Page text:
WIPO Arbitration and Mediation Center

ADMINISTRATIVE PANEL DECISION

Birthright Counseling St. v. Domains By Proxy, LLC, DomainsByProxy.com / Henry George

Case No. D2016-1312

1. The Parties

Complainant is Birthright Counseling St. Louis of St. Louis, Missouri, United States of America (“United States”), represented by Leritz & Plunkert, P.C., United States.

Respondent is Domains By Proxy, LLC, DomainsByProxy.com of Scottsdale, Arizona, United States / Henry George of Akron, Ohio, United States.

2. The Domain Name and Registrar

The Disputed Domain Name, <birthrightstlouis.org>, is registered with GoDaddy.com, LLC (the “Registrar”).

3. Procedural History

The Complaint was filed with the WIPO Arbitration and Mediation Center (the “Center”) on June 28, 2016. On June 29, 2016, the Center transmitted by email to the Registrar a request for registrar verification in connection with the Disputed Domain Name. On June 30, 2016, the Registrar transmitted by email to the Center its verification response disclosing registrant and contact information for the Disputed Domain Name which differed from the named Respondent and contact information in the Complaint. The Center sent an email communication to Complainant on July 8, 2016, providing the registrant and contact information disclosed by the Registrar, and inviting Complainant to submit an amended Complaint. Complainant filed an amended Complaint on July 13, 2016.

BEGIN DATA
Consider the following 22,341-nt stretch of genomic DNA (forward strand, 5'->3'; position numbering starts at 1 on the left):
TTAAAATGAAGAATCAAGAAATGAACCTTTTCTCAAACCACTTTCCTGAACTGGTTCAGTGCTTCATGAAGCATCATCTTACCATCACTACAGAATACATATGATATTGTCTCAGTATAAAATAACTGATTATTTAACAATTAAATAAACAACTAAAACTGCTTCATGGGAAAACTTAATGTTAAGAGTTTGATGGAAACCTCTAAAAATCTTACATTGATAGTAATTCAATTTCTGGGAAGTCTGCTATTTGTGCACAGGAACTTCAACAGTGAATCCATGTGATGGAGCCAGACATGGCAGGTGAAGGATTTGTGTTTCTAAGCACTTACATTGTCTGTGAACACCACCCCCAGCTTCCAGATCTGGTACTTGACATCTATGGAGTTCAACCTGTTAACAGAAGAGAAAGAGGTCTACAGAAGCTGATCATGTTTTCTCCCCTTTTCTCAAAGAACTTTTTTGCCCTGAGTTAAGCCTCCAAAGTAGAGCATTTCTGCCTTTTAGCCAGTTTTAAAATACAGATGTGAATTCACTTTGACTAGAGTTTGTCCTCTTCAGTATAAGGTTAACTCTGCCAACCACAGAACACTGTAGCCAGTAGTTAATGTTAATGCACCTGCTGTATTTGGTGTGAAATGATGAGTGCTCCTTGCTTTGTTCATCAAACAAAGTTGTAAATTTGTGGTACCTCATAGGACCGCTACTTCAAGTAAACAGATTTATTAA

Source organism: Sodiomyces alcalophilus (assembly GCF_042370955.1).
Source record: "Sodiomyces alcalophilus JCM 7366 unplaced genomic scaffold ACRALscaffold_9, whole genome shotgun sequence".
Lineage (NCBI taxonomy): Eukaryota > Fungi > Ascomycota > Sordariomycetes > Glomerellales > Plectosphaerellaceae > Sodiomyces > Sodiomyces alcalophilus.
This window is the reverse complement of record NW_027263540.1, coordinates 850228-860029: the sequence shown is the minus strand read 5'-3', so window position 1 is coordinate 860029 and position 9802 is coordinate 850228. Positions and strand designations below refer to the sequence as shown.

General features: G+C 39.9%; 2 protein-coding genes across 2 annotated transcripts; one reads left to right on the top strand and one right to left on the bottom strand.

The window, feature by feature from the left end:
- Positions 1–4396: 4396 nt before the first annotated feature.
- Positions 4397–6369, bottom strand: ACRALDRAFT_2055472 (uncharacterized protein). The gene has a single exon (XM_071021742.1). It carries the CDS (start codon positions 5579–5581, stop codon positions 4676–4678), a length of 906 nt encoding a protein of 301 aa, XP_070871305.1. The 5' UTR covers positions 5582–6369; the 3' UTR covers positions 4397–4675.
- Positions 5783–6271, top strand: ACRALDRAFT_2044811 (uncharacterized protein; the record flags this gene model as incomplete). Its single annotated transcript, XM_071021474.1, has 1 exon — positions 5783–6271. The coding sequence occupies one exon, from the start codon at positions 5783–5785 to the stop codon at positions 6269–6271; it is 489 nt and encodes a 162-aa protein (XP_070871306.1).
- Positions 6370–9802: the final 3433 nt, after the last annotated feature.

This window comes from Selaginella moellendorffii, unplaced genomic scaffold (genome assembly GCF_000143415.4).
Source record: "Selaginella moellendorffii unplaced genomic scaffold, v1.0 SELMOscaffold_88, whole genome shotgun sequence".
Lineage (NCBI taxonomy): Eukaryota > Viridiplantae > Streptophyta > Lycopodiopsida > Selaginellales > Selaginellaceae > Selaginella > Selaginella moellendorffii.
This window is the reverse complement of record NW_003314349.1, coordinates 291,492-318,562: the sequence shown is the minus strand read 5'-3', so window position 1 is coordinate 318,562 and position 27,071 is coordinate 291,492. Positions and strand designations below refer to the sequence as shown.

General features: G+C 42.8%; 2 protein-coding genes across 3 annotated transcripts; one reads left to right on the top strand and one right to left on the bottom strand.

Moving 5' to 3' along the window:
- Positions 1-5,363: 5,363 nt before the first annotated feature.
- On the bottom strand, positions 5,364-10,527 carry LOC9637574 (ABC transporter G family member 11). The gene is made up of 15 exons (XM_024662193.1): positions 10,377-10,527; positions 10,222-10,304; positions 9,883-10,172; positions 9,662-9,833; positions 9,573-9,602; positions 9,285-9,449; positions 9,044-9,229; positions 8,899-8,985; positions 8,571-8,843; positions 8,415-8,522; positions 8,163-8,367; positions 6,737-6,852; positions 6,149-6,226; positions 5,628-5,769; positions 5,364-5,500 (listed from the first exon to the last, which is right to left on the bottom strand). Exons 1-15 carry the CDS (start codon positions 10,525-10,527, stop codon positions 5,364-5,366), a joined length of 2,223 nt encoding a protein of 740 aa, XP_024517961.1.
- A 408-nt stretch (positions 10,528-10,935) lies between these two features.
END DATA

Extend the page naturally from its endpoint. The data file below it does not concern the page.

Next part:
The Center verified that the Complaint together with the amended Complaint satisfied the formal requirements of the Uniform Domain Name Dispute Resolution Policy (the “Policy” or “UDRP”), the Rules for Uniform Domain Name Dispute Resolution Policy (the “Rules”), and the WIPO Supplemental Rules for Uniform Domain Name Dispute Resolution Policy (the “Supplemental Rules”).

In accordance with the Rules, paragraphs 2 and 4, the Center formally notified Respondent of the Complaint, and the proceedings commenced on July 15, 2016. In accordance with the Rules, paragraph 5, the due date for Response was August 4, 2016. The Center received a total of five email communications from an individual on the following dates: July 18, 2016; July 19, 2016; August 5, 2016; and August 11, 2016.

The Center appointed Richard W. Page as the sole panelist in this matter on August 11, 2016. The Panel finds that it was properly constituted. The Panel has submitted the Statement of Acceptance and Declaration of Impartiality and Independence, as required by the Center to ensure compliance with the Rules, paragraph 7.

The Panel has reviewed and considered the email communications dated: July 18, 2016; July 19, 2015; August 5, 2016; and August 11, 2016 (although they do not constitute a formally-compliant Response to the Complaint).